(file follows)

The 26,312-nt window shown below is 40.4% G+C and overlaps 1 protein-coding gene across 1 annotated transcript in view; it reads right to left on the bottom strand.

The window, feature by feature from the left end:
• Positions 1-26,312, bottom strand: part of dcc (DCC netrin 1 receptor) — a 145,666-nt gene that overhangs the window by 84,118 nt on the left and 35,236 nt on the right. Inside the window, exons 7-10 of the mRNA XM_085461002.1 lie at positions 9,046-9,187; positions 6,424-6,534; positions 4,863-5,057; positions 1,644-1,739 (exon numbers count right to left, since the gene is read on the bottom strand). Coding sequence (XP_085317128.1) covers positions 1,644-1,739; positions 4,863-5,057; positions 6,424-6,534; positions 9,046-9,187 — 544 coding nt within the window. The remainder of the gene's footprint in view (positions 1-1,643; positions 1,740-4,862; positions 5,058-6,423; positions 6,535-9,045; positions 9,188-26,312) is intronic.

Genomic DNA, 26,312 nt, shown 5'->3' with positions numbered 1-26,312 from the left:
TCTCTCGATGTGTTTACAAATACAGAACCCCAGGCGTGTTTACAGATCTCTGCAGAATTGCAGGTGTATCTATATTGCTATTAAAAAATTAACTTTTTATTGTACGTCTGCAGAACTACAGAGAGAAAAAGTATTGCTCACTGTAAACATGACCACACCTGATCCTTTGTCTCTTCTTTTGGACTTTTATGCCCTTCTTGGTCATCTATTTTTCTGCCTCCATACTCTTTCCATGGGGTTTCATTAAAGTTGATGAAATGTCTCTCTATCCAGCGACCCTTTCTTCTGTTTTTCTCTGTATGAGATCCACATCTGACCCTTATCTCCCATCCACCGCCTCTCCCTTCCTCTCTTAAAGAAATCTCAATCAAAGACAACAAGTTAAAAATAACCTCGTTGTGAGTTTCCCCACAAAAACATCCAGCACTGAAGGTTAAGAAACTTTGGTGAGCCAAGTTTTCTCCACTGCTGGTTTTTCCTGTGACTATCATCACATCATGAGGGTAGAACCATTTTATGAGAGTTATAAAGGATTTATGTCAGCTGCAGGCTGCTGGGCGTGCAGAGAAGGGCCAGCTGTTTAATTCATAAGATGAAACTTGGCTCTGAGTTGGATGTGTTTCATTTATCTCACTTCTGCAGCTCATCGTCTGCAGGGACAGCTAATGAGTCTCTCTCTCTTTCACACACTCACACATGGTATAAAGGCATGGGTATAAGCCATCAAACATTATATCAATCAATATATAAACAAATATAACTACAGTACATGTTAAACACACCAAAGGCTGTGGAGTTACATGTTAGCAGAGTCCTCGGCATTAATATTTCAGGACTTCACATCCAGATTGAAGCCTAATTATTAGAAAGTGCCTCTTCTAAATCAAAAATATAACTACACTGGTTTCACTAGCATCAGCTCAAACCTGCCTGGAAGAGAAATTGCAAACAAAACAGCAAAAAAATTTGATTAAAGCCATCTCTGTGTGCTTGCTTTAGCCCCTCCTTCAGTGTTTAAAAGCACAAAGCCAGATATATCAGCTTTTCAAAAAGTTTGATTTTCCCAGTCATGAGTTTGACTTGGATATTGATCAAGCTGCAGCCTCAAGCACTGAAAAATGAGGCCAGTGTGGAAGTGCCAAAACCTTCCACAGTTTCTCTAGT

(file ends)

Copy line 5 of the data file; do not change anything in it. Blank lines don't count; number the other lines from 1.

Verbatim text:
TCTCTCGATGTGTTTACAAATACAGAACCCCAGGCGTGTTTACAGATCTCTGCAGAATTGCAGGTGTATCTATATTGCTATTAAAAAATTAACTTTTTATTGTACGTCTGCAGAACTACAGAGAGAAAAAGTATTGCTCACTGTAAACATGACCACACCTGATCCTTTGTCTCTTCTTTTGGACTTTTATGCCCTTCTTGGTCATCTATTTTTCTGCCTCCATACTCTTTCCATGGGGTTTCATTAAAGTTGATGAAATGTCTCTCTATCCAGCGACCCTTTCTTCTGTTTTTCTCTGTATGAGATCCACATCTGACCCTTATCTCCCATCCACCGCCTCTCCCTTCCTCTCTTAAAGAAATCTCAATCAAAGACAACAAGTTAAAAATAACCTCGTTGTGAGTTTCCCCACAAAAACATCCAGCACTGAAGGTTAAGAAACTTTGGTGAGCCAAGTTTTCTCCACTGCTGGTTTTTCCTGTGACTATCATCACATCATGAGGGTAGAACCATTTTATGAGAGTTATAAAGGATTTATGTCAGCTGCAGGCTGCTGGGCGTGCAGAGAAGGGCCAGCTGTTTAATTCATAAGATGAAACTTGGCTCTGAGTTGGATGTGTTTCATTTATCTCACTTCTGCAGCTCATCGTCTGCAGGGACAGCTAATGAGTCTCTCTCTCTTTCACACACTCACACATGGTATAAAGGCATGGGTATAAGCCATCAAACATTATATCAATCAATATATAAACAAATATAACTACAGTACATGTTAAACACACCAAAGGCTGTGGAGTTACATGTTAGCAGAGTCCTCGGCATTAATATTTCAGGACTTCACATCCAGATTGAAGCCTAATTATTAGAAAGTGCCTCTTCTAAATCAAAAATATAACTACACTGGTTTCACTAGCATCAGCTCAAACCTGCCTGGAAGAGAAATTGCAAACAAAACAGCAAAAAAATTTGATTAAAGCCATCTCTGTGTGCTTGCTTTAGCCCCTCCTTCAGTGTTTAAAAGCACAAAGCCAGATATATCAGCTTTTCAAAAAGTTTGATTTTCCCAGTCATGAGTTTGACTTGGATATTGATCAAGCTGCAGCCTCAAGCACTGAAAAATGAGGCCAGTGTGGAAGTGCCAAAACCTTCCACAGTTTCTCTAGT